Teller's assessment of Oppenheimer's choice is unsurprisingly critical: "Bethe was given the job to organize the effort, and in my opinion, in which I may well have been wrong, he over-organized it. It was too much of a military organization, a line organization."
Considering the fact that an explicit military style organization was rejected by Oppenheimer and weekly open seminars were set up to avoid compartmentalization, it's hard to substantiate Teller's opinion. Moreover, there is no evidence that Bethe's leadership of the theoretical division was anything but highly accomplished. Implosion, computing, the gun-type bomb design; everything proceeded smoothly under his direction, and during the process he also led outstanding theorists like Richard Feynman, Stan Ulam and Robert Serber.
Feeling sidelined by Bethe's appointment, nursing his passionate dream of a fusion weapon, increasingly loathe to do the kind of detailed calculations that Bethe's group was good at, Teller finally asked Oppenheimer to relieve him of his position in Bethe's division. He spend most of the rest of the war largely thinking about what became the hydrogen bomb. Unlike Bethe's role, Teller's role at Los Alamos was not indispensable. He made some valuable contributions in calculating the behavior of imploding plutonium cores at superdense pressures, but beyond this he seems to have mainly focused on his pet project and kept half a dozen Nobel Laureates awake at night by playing the piano.
|Teller was an accomplished pianist|
"Throughout the war years, Oppie knew in detail what was going on in every part of the laboratory. He was incredibly quick and perceptive in analyzing human as well as technical problems. Of the more than ten thousand people who eventually came to work at Los Alamos, Oppie knew several hundred intimately, by which I mean that he knew what their relationships with one another were and what made them tick. He knew how to organize, cajole, humor, soother feelings - how to lead powerfully without seeming to do so. He was an exemplar of dedication, a hero who never lost his humanness. Disappointing him somehow carried with it a sense of wrongdoing. Los Alamos's amazing success grew out of the brilliance, enthusiasm and charisma with which Oppenheimer led it."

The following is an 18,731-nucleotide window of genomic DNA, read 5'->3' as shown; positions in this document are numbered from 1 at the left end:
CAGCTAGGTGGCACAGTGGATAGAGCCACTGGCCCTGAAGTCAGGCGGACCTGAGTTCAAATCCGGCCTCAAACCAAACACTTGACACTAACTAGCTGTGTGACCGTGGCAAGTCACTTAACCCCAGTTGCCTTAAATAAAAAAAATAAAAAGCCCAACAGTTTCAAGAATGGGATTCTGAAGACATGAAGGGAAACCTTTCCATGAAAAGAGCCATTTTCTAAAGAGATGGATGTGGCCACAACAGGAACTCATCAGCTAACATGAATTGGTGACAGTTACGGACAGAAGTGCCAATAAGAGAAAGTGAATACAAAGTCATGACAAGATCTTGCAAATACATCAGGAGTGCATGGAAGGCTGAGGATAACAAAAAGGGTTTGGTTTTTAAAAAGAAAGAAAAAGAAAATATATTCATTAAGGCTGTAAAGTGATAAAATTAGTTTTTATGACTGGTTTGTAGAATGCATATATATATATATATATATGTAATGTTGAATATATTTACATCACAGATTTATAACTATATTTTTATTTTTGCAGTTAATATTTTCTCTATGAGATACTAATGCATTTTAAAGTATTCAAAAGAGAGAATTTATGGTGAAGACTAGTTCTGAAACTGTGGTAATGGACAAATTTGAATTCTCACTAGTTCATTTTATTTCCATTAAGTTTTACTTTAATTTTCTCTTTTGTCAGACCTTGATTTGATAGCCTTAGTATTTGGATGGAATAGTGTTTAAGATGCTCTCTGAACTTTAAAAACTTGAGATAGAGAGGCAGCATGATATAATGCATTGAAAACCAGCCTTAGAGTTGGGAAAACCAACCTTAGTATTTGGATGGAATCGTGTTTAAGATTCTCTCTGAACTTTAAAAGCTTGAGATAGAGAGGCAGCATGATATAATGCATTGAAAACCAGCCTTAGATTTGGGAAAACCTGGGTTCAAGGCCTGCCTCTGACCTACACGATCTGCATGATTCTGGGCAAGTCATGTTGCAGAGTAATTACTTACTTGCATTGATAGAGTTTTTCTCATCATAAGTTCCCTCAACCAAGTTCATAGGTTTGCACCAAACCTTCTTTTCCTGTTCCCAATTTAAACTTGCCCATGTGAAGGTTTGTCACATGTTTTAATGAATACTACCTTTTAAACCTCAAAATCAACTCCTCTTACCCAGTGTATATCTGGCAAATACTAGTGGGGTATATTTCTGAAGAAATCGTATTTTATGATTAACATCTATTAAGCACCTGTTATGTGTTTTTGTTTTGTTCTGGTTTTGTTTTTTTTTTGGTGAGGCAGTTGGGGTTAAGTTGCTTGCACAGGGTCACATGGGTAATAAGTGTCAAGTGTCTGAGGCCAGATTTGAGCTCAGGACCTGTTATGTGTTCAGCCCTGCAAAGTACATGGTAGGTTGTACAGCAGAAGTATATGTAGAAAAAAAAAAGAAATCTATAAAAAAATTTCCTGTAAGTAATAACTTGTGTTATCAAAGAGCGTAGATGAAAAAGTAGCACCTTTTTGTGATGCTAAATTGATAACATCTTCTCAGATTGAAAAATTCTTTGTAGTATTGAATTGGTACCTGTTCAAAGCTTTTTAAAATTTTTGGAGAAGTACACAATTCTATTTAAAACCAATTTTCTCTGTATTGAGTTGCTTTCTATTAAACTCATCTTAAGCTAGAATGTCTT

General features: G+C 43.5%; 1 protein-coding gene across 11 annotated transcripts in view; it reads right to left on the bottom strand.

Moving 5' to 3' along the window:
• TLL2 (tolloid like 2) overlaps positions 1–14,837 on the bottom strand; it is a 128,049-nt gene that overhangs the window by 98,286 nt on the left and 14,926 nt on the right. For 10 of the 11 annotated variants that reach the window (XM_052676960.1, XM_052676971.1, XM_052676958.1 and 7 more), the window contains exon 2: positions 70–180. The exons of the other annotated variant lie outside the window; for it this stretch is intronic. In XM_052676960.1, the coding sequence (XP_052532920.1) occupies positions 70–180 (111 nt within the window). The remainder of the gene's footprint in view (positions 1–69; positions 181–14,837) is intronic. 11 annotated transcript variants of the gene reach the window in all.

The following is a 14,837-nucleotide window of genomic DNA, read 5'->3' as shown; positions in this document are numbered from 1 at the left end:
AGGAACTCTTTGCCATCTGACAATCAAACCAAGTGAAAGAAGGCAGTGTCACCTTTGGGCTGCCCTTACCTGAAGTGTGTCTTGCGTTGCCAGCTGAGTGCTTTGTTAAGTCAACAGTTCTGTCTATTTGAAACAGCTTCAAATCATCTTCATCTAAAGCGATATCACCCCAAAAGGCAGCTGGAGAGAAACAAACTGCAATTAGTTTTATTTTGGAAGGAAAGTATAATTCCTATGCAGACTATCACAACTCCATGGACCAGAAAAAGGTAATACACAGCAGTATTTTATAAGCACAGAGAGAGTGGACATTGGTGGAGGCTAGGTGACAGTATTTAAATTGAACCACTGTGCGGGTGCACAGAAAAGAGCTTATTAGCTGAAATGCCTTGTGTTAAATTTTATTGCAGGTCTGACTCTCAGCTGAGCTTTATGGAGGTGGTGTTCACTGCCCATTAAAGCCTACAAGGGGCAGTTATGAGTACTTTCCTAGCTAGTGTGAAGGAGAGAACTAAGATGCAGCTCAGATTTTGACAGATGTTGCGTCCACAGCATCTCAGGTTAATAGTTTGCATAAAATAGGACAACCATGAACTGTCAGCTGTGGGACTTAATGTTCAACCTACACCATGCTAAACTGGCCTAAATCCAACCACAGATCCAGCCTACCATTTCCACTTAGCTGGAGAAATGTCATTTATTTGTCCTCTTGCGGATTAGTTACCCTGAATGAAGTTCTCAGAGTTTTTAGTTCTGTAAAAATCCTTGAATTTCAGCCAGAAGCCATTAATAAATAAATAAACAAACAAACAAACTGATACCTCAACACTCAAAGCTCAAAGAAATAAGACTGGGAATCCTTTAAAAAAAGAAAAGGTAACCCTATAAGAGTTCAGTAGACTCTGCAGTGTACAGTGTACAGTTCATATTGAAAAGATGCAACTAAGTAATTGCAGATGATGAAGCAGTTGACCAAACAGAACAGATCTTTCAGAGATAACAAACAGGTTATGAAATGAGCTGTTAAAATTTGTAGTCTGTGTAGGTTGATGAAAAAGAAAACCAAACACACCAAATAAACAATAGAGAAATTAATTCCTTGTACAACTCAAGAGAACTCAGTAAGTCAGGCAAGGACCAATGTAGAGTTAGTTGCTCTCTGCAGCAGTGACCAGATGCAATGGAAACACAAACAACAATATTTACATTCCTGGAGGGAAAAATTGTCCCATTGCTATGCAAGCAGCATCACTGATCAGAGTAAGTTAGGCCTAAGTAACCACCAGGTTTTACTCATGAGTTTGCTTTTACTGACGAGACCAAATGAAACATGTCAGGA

Not a bad tribute to a man who, when he was appointed to lead the project, left almost everyone astonished and dismayed because of his lack of experience. A man who had not even led a university department and who, in the words of one of his eminent colleagues, was "not fit to run a hot dog stand." A man who lacked a Nobel Prize but who was asked to lead a group of the world's most brilliant physicists, many of whom would either win or had already won a Nobel Prize. And yet Oppenheimer seems to have blown everyone away, and this includes men like Bethe and Fermi who were far from easily impressed; Bethe said that Oppenheimer was "intellectually superior" to everyone at Los Alamos.
Physicist Victor Weisskopf also attested to Oppenheimer's quality of instantly comprehending everyone's problem, inspiring them and seemingly being everywhere at once:
"He did not direct from the head office. He was intellectually and physically present at each decisive step. He was present in the laboratory or in the seminar rooms, when a new effect was measured, when a new idea was conceived. It was not that he contributed so many ideas or suggestions; he did so sometimes, but his main influence came from something else. It was his continuous and intense presence, which produced a sense of direct participation in all of us; it created that unique atmosphere of enthusiasm and challenge that pervaded the place throughout its time."